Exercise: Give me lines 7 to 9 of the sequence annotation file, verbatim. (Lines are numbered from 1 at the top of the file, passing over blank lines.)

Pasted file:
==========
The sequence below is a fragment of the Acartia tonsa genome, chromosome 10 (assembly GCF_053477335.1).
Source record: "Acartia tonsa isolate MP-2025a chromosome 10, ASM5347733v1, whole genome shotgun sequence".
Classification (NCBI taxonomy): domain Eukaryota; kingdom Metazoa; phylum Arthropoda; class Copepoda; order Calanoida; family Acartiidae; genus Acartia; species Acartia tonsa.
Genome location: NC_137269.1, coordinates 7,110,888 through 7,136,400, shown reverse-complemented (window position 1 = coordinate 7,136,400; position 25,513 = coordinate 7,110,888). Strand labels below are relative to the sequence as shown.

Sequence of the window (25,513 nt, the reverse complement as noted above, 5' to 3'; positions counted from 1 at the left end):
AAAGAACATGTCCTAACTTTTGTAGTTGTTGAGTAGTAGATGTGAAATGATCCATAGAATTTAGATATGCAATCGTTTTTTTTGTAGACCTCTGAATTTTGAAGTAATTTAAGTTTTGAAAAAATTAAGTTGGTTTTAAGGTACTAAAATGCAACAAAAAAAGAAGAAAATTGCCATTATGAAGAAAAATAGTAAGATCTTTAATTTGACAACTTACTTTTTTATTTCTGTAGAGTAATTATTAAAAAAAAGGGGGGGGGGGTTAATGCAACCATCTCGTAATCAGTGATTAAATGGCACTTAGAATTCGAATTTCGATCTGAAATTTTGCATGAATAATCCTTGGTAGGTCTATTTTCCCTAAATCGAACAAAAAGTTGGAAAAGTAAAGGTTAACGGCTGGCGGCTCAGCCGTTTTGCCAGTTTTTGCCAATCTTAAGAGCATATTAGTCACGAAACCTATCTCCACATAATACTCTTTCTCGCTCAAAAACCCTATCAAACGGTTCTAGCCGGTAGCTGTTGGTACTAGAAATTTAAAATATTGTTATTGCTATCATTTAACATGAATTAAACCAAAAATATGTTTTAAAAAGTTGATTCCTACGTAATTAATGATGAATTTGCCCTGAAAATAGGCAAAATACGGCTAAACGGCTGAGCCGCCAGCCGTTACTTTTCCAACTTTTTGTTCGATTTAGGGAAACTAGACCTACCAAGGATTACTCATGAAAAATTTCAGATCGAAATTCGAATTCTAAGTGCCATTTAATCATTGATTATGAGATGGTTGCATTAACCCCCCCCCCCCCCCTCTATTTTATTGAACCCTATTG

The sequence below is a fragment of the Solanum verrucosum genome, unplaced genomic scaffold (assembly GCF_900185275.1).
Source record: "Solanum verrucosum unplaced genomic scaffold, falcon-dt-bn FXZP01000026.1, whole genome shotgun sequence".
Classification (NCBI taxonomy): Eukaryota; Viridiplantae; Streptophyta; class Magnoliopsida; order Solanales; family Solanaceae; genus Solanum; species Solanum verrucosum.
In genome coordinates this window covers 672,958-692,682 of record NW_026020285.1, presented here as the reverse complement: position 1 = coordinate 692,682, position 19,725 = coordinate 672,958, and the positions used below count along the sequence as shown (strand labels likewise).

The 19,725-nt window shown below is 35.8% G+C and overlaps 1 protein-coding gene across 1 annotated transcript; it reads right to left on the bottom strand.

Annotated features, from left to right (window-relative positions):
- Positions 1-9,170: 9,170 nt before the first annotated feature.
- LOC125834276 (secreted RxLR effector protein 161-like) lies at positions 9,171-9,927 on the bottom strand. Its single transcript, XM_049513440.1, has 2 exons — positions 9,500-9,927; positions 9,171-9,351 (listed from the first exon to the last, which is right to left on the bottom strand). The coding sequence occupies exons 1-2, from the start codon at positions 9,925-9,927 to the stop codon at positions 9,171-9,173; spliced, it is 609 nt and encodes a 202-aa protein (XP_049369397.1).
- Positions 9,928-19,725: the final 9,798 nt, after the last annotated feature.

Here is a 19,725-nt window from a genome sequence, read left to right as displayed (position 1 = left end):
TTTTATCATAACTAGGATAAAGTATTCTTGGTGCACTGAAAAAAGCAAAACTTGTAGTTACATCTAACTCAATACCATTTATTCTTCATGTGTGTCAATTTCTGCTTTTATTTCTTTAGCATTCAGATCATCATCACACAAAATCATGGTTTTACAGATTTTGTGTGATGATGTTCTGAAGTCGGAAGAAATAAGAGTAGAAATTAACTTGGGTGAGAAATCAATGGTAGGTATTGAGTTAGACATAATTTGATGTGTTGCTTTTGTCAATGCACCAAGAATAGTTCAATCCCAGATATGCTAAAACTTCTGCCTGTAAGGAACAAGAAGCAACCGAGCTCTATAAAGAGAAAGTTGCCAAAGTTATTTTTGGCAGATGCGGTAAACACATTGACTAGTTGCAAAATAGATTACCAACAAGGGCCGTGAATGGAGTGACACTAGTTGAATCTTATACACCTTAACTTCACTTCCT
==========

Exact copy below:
The sequence below is a fragment of the Solanum verrucosum genome, unplaced genomic scaffold (assembly GCF_900185275.1).
Source record: "Solanum verrucosum unplaced genomic scaffold, falcon-dt-bn FXZP01000026.1, whole genome shotgun sequence".
Classification (NCBI taxonomy): Eukaryota; Viridiplantae; Streptophyta; class Magnoliopsida; order Solanales; family Solanaceae; genus Solanum; species Solanum verrucosum.